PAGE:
Album Flashback #20: Grace Jones - Island Life

Some albums are put together with no thought, consideration or regard for the ears that will eventually become the fan. In the majority of cases it doesn't matter that much, as the average listener is song, rather than sequence, orientated. But for the select few who care, there is a natural methodology in sequencing an album that lifts it from brilliant to exceptional. It comes as somewhat of a surprise then to find an album sequenced chronologically that is more than merely exceptional. Essential is the word du jour for Grace Jones' 1985 album, Island Life…

I'll tell you a story. One day I walked into a music store with one goal: To pick up some great music. Now recently I had come across Grace Jones by way of her comeback with Hurricane. Not satisfied with the already excellent dish, I wanted more. My wallet told me no, but my heart screamed out yes. So when I encountered the simply bizarre but somehow beautiful cover of Island Life it wasn't long before I was disobeying the pragmatism of my wallet and giving into my heart. In short, I had completed my mission. 

And so it was that I sat down eagerly in my lounge and received possibly one of the finest experiences ever on disc. This music satisfied me on all levels; In aural, artistic and inspiration terms. From beginning to end Island Life is nothing short of artistic genius and excellence. Not a track is out of place. Even the covers, and there are a few, surpass the original versions immeasurably. Sure, it's a Greatest Hits album, but how often is the word great misused? Island Life is truly great, a masterwork even. (I don't say that often, by the way!)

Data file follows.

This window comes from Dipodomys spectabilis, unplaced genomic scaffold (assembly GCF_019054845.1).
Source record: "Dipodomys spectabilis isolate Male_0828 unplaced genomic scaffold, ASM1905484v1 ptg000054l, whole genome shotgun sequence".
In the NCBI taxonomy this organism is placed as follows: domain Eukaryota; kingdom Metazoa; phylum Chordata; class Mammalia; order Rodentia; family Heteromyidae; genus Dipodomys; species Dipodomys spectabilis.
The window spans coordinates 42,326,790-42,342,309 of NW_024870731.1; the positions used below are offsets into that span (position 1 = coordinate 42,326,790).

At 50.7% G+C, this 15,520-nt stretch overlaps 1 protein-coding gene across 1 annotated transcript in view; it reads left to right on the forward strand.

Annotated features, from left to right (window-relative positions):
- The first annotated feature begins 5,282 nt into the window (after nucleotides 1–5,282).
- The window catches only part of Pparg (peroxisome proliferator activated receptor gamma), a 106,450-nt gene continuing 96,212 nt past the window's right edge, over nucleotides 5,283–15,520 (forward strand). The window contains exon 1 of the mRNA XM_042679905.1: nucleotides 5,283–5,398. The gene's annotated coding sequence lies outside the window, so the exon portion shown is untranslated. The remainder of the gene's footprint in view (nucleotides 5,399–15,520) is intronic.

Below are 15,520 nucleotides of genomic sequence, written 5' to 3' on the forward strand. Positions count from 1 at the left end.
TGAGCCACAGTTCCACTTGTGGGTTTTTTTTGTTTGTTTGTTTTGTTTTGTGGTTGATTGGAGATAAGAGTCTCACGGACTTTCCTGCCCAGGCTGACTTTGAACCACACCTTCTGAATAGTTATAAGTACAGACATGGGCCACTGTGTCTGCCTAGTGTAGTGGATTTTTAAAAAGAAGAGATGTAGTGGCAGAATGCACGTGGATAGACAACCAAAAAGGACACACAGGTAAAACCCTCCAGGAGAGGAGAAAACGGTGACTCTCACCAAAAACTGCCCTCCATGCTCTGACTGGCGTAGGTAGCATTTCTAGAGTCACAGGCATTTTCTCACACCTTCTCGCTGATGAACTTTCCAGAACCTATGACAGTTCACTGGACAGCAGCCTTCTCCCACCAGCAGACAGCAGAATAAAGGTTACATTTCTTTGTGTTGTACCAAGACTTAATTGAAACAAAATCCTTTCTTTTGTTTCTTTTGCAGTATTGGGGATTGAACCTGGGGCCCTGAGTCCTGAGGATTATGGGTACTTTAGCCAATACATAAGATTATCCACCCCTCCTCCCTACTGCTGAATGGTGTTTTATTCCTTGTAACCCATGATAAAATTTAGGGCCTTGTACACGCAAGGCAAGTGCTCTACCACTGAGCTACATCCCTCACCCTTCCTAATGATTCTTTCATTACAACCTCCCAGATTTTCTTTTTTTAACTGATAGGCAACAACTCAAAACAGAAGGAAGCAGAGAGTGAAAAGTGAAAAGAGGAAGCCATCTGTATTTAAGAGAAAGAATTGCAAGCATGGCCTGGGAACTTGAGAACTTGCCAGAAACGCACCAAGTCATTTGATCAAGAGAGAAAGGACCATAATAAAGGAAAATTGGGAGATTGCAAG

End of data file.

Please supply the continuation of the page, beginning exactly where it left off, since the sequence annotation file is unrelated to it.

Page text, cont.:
The album gathers together ten tracks from between 1977 and 1985 and represents a kind of marker in Jones' career. After 1985 her sales diminished, but the quality was still there for anybody who chose to care. La Vie En Rose, Island Life's opening track is a cool, excellently done cover of Edith Piaf's original standard that, like this whole album, hasn't aged one little bit. It's actually hard to believe that it was recorded in 1977! Next up we have the high camp disco numbers "Do or Die" and "I Need A Man" which, although no match to the rest of the album are still a good representation of the disco queen era of Jones' career. 

Fourth track Private Life begins the lucky seven of groundbreaking and challenging songs that make up the rest of the album. There's nothing more I can really say about them that isn't already said in the excellent liner notes by Glenn O'Brien. It's all here, Pull Up to the Bumper, Love is the Drug, Walking In The Rain and My Jamaican Guy. Last, though certainly not least is the statement extraordinaire of all closing songs, Slave to the Rhythm. It's hard not to sympathise with her sentiments.

But aren't you glad that "the rhythm" enslaved Grace Jones in the first place?

I know I am.

Words by Culture Agent #1

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